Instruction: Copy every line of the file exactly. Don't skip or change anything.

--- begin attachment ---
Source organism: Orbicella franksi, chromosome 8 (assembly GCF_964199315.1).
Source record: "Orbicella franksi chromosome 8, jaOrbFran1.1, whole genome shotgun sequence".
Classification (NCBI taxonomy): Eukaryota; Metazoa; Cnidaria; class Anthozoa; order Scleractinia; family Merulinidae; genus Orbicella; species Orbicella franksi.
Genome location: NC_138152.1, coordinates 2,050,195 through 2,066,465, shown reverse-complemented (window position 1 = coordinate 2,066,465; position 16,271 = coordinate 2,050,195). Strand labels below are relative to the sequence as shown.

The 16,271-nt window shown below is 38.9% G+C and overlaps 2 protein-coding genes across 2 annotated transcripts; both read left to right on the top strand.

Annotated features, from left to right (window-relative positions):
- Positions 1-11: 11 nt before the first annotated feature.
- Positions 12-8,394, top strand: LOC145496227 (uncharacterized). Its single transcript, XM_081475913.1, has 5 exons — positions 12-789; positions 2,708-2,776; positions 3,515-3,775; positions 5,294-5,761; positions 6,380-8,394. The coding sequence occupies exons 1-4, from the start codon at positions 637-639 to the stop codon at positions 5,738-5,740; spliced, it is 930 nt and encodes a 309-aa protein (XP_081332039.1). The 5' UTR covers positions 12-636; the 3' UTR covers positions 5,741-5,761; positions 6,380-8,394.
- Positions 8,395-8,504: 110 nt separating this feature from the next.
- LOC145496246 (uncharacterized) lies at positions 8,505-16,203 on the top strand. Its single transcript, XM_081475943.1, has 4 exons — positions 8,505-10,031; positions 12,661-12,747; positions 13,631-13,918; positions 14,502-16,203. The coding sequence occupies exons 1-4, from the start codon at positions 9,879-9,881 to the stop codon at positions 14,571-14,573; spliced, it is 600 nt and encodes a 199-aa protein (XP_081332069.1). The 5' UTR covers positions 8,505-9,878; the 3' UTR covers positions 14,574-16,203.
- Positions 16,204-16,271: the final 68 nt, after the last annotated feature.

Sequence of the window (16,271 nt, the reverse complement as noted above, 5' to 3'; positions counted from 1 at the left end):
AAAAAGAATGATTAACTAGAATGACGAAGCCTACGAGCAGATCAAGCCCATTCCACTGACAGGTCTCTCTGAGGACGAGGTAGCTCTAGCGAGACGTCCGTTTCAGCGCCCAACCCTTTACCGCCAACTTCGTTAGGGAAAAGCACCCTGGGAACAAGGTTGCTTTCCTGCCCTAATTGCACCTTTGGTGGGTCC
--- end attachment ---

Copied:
Source organism: Orbicella franksi, chromosome 8 (assembly GCF_964199315.1).
Source record: "Orbicella franksi chromosome 8, jaOrbFran1.1, whole genome shotgun sequence".
Classification (NCBI taxonomy): Eukaryota; Metazoa; Cnidaria; class Anthozoa; order Scleractinia; family Merulinidae; genus Orbicella; species Orbicella franksi.
Genome location: NC_138152.1, coordinates 2,050,195 through 2,066,465, shown reverse-complemented (window position 1 = coordinate 2,066,465; position 16,271 = coordinate 2,050,195). Strand labels below are relative to the sequence as shown.

The 16,271-nt window shown below is 38.9% G+C and overlaps 2 protein-coding genes across 2 annotated transcripts; both read left to right on the top strand.

Annotated features, from left to right (window-relative positions):
- Positions 1-11: 11 nt before the first annotated feature.
- Positions 12-8,394, top strand: LOC145496227 (uncharacterized). Its single transcript, XM_081475913.1, has 5 exons — positions 12-789; positions 2,708-2,776; positions 3,515-3,775; positions 5,294-5,761; positions 6,380-8,394. The coding sequence occupies exons 1-4, from the start codon at positions 637-639 to the stop codon at positions 5,738-5,740; spliced, it is 930 nt and encodes a 309-aa protein (XP_081332039.1). The 5' UTR covers positions 12-636; the 3' UTR covers positions 5,741-5,761; positions 6,380-8,394.
- Positions 8,395-8,504: 110 nt separating this feature from the next.
- LOC145496246 (uncharacterized) lies at positions 8,505-16,203 on the top strand. Its single transcript, XM_081475943.1, has 4 exons — positions 8,505-10,031; positions 12,661-12,747; positions 13,631-13,918; positions 14,502-16,203. The coding sequence occupies exons 1-4, from the start codon at positions 9,879-9,881 to the stop codon at positions 14,571-14,573; spliced, it is 600 nt and encodes a 199-aa protein (XP_081332069.1). The 5' UTR covers positions 8,505-9,878; the 3' UTR covers positions 14,574-16,203.
- Positions 16,204-16,271: the final 68 nt, after the last annotated feature.

Sequence of the window (16,271 nt, the reverse complement as noted above, 5' to 3'; positions counted from 1 at the left end):
AAAAAGAATGATTAACTAGAATGACGAAGCCTACGAGCAGATCAAGCCCATTCCACTGACAGGTCTCTCTGAGGACGAGGTAGCTCTAGCGAGACGTCCGTTTCAGCGCCCAACCCTTTACCGCCAACTTCGTTAGGGAAAAGCACCCTGGGAACAAGGTTGCTTTCCTGCCCTAATTGCACCTTTGGTGGGTCC